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Former head of Oregon prisons wants to witness dismantling of the death chamber

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Frank Thompson
Frank Thompson served as the Superintendent of Prisons in Oregon from 1994 to 1998. He currently serves on the board of directors of Oregonians for Alternatives to the Death Penalty and Death Penalty Action.

Reacting to Governor Kate Brown’s commutation of all death row sentences, the man who oversaw Oregon’s last two executions– wants to witness the dismantling of the death chamber he built.

In the mid-1990’s, Oregon Superintendent of Prisons, Frank Thompson, was charged with constructing the room where convicted people would die by lethal injection. At the time he supported the death penalty, but says the task was daunting.

Frank Thompson 1995.jpg
Frank Thompson
When Frank Thompson assumed the position of Superintendent of Oregon's State Penitentiary in Salem in 1994, he was tasked with creating an execution program. He supported the death penalty then. By the time he had overseen the building of a death chamber and the last two executions in the state, he had changed his mind.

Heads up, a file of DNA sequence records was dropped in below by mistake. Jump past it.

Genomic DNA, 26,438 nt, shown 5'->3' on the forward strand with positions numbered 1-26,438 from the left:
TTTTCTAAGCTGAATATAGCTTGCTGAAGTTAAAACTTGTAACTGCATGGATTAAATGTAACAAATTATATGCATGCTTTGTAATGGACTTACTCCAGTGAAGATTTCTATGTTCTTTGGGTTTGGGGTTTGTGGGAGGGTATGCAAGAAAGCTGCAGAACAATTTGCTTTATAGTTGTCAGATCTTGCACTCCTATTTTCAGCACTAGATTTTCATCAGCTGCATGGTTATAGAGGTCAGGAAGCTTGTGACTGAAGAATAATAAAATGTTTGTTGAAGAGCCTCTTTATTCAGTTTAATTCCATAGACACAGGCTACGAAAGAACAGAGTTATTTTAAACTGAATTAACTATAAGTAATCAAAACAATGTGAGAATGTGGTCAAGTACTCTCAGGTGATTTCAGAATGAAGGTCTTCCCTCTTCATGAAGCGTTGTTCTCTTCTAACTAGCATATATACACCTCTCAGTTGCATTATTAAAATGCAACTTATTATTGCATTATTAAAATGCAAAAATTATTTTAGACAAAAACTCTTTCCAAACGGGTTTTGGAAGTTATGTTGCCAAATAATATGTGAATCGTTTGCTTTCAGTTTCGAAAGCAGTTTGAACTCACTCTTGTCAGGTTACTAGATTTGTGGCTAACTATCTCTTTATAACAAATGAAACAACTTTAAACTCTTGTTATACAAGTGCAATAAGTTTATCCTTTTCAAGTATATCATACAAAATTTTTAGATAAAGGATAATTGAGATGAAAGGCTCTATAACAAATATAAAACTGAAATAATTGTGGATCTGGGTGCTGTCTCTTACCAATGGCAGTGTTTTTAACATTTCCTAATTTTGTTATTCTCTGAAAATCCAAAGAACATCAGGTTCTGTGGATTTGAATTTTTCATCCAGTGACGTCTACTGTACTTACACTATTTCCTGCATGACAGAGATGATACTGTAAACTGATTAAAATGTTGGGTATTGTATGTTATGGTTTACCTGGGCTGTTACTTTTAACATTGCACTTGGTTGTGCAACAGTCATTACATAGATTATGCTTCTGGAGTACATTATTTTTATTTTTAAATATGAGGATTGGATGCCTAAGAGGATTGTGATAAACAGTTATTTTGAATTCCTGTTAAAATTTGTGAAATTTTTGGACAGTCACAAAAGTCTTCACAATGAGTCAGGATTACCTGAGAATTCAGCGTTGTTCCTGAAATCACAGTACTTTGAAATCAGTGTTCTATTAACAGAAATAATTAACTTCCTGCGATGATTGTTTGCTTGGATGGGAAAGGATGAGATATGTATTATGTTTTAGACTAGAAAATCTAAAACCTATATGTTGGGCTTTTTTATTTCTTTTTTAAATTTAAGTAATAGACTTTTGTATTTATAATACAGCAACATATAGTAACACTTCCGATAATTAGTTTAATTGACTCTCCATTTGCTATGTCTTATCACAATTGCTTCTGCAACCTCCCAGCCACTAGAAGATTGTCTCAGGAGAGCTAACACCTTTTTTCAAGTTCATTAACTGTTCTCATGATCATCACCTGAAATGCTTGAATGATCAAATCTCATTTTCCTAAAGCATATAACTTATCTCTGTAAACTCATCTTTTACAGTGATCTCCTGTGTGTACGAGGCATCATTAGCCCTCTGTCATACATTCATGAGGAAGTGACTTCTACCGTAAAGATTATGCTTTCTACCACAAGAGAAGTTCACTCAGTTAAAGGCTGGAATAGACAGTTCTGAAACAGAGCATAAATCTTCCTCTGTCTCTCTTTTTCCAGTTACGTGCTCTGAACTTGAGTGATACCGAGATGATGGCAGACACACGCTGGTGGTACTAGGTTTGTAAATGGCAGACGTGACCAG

“I had to identify the person who would administer the lethal drugs in the state of Oregon. Can you imagine trying to find out who would be willing to do it?”

Thompson’s position began to change in 1996 when he saw the heavy impact the execution program had on his staff. The last person put to death in Oregon was under his watch in 1997. He left the position the next year.

Thompson is now 79 years old and wants the death penalty repealed. And as for the execution chamber he had built in the state penitentiary? “I would love to be a part of its dismantling.”

"The Death Penalty is simply a bad public policy on many levels. It does a disservice to everyone it touches, including the state workers in our corrections department whose job it is to carry out executions. No employee of the state should have to take on the burdens that come with killing a defenseless human being.

Frank Thompson was recently part of an NPR story on the toll execution programs take on prison staff and others.

Tiffany joined the KLCC News team in 2007. She studied journalism at the University of Missouri-Columbia and has worked in a variety of media including television and daily print news. For KLCC, Tiffany reports on health care, social justice and local/regional news. She has won awards from Oregon Associated Press, PRNDI, and Education Writers Association.